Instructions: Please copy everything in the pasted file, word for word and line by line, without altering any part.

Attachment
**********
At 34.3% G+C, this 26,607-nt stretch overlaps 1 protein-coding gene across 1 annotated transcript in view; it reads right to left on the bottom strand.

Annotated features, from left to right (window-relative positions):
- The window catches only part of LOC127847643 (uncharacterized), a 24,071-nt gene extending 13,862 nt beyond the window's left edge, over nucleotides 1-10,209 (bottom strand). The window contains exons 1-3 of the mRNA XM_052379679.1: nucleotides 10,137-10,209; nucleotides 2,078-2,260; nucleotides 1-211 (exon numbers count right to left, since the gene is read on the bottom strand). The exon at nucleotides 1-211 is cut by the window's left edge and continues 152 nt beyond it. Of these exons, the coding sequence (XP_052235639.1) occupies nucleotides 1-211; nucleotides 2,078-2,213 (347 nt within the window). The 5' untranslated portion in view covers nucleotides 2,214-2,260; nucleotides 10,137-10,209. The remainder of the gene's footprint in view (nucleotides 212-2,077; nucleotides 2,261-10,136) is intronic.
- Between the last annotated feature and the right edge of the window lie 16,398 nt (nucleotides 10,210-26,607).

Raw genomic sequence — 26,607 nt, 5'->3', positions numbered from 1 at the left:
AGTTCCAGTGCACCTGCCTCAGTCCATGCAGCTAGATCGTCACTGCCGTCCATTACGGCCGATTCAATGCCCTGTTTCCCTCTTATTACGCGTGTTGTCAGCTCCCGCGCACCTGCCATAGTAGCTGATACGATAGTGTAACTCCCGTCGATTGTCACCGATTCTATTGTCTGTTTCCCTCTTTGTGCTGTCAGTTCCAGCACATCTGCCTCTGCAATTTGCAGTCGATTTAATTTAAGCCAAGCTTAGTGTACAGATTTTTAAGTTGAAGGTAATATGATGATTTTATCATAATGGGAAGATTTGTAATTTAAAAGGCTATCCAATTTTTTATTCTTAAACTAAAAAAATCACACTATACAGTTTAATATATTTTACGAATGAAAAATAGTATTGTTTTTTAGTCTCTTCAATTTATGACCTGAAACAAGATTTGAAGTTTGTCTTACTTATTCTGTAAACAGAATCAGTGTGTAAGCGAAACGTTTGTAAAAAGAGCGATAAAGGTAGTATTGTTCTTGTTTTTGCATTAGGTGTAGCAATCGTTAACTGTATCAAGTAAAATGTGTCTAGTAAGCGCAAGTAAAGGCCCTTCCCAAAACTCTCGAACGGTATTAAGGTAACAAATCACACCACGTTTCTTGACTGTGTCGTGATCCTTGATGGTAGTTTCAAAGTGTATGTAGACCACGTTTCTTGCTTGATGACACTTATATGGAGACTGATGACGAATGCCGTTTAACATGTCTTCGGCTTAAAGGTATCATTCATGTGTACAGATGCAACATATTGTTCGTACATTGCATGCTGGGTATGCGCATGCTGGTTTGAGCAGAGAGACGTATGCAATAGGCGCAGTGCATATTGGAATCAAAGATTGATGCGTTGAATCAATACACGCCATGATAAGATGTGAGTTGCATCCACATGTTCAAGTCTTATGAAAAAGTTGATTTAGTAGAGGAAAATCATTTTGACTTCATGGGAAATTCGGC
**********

At 34.3% G+C, this 26,607-nt stretch overlaps 1 protein-coding gene across 1 annotated transcript in view; it reads right to left on the bottom strand.

Annotated features, from left to right (window-relative positions):
- The window catches only part of LOC127847643 (uncharacterized), a 24,071-nt gene extending 13,862 nt beyond the window's left edge, over nucleotides 1-10,209 (bottom strand). The window contains exons 1-3 of the mRNA XM_052379679.1: nucleotides 10,137-10,209; nucleotides 2,078-2,260; nucleotides 1-211 (exon numbers count right to left, since the gene is read on the bottom strand). The exon at nucleotides 1-211 is cut by the window's left edge and continues 152 nt beyond it. Of these exons, the coding sequence (XP_052235639.1) occupies nucleotides 1-211; nucleotides 2,078-2,213 (347 nt within the window). The 5' untranslated portion in view covers nucleotides 2,214-2,260; nucleotides 10,137-10,209. The remainder of the gene's footprint in view (nucleotides 212-2,077; nucleotides 2,261-10,136) is intronic.
- Between the last annotated feature and the right edge of the window lie 16,398 nt (nucleotides 10,210-26,607).

Raw genomic sequence — 26,607 nt, 5'->3', positions numbered from 1 at the left:
AGTTCCAGTGCACCTGCCTCAGTCCATGCAGCTAGATCGTCACTGCCGTCCATTACGGCCGATTCAATGCCCTGTTTCCCTCTTATTACGCGTGTTGTCAGCTCCCGCGCACCTGCCATAGTAGCTGATACGATAGTGTAACTCCCGTCGATTGTCACCGATTCTATTGTCTGTTTCCCTCTTTGTGCTGTCAGTTCCAGCACATCTGCCTCTGCAATTTGCAGTCGATTTAATTTAAGCCAAGCTTAGTGTACAGATTTTTAAGTTGAAGGTAATATGATGATTTTATCATAATGGGAAGATTTGTAATTTAAAAGGCTATCCAATTTTTTATTCTTAAACTAAAAAAATCACACTATACAGTTTAATATATTTTACGAATGAAAAATAGTATTGTTTTTTAGTCTCTTCAATTTATGACCTGAAACAAGATTTGAAGTTTGTCTTACTTATTCTGTAAACAGAATCAGTGTGTAAGCGAAACGTTTGTAAAAAGAGCGATAAAGGTAGTATTGTTCTTGTTTTTGCATTAGGTGTAGCAATCGTTAACTGTATCAAGTAAAATGTGTCTAGTAAGCGCAAGTAAAGGCCCTTCCCAAAACTCTCGAACGGTATTAAGGTAACAAATCACACCACGTTTCTTGACTGTGTCGTGATCCTTGATGGTAGTTTCAAAGTGTATGTAGACCACGTTTCTTGCTTGATGACACTTATATGGAGACTGATGACGAATGCCGTTTAACATGTCTTCGGCTTAAAGGTATCATTCATGTGTACAGATGCAACATATTGTTCGTACATTGCATGCTGGGTATGCGCATGCTGGTTTGAGCAGAGAGACGTATGCAATAGGCGCAGTGCATATTGGAATCAAAGATTGATGCGTTGAATCAATACACGCCATGATAAGATGTGAGTTGCATCCACATGTTCAAGTCTTATGAAAAAGTTGATTTAGTAGAGGAAAATCATTTTGACTTCATGGGAAATTCGGC